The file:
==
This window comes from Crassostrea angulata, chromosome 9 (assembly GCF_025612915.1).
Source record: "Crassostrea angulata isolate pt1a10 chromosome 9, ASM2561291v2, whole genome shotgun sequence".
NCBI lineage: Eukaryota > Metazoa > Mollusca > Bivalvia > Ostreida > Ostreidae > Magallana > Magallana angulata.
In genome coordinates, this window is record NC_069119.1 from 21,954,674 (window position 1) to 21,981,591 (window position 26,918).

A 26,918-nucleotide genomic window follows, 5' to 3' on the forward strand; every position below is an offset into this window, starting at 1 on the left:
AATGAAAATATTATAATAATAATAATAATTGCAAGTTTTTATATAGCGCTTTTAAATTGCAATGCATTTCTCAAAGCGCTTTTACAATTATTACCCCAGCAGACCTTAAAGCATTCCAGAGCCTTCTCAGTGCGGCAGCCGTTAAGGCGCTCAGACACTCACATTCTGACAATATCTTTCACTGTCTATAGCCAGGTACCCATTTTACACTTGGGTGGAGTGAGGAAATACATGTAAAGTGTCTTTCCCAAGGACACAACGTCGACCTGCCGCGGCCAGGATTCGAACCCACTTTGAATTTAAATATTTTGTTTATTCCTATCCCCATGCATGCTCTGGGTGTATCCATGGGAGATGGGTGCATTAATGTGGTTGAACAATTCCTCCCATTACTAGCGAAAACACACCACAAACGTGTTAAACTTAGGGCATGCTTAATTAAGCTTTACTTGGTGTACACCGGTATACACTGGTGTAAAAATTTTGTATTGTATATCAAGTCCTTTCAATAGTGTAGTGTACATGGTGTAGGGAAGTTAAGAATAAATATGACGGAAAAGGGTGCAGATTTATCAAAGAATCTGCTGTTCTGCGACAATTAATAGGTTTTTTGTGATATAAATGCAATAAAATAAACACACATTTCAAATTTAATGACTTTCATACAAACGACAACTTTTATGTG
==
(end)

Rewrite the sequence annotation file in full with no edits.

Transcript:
This window comes from Crassostrea angulata, chromosome 9 (assembly GCF_025612915.1).
Source record: "Crassostrea angulata isolate pt1a10 chromosome 9, ASM2561291v2, whole genome shotgun sequence".
NCBI lineage: Eukaryota > Metazoa > Mollusca > Bivalvia > Ostreida > Ostreidae > Magallana > Magallana angulata.
In genome coordinates, this window is record NC_069119.1 from 21,954,674 (window position 1) to 21,981,591 (window position 26,918).

A 26,918-nucleotide genomic window follows, 5' to 3' on the forward strand; every position below is an offset into this window, starting at 1 on the left:
AATGAAAATATTATAATAATAATAATAATTGCAAGTTTTTATATAGCGCTTTTAAATTGCAATGCATTTCTCAAAGCGCTTTTACAATTATTACCCCAGCAGACCTTAAAGCATTCCAGAGCCTTCTCAGTGCGGCAGCCGTTAAGGCGCTCAGACACTCACATTCTGACAATATCTTTCACTGTCTATAGCCAGGTACCCATTTTACACTTGGGTGGAGTGAGGAAATACATGTAAAGTGTCTTTCCCAAGGACACAACGTCGACCTGCCGCGGCCAGGATTCGAACCCACTTTGAATTTAAATATTTTGTTTATTCCTATCCCCATGCATGCTCTGGGTGTATCCATGGGAGATGGGTGCATTAATGTGGTTGAACAATTCCTCCCATTACTAGCGAAAACACACCACAAACGTGTTAAACTTAGGGCATGCTTAATTAAGCTTTACTTGGTGTACACCGGTATACACTGGTGTAAAAATTTTGTATTGTATATCAAGTCCTTTCAATAGTGTAGTGTACATGGTGTAGGGAAGTTAAGAATAAATATGACGGAAAAGGGTGCAGATTTATCAAAGAATCTGCTGTTCTGCGACAATTAATAGGTTTTTTGTGATATAAATGCAATAAAATAAACACACATTTCAAATTTAATGACTTTCATACAAACGACAACTTTTATGTG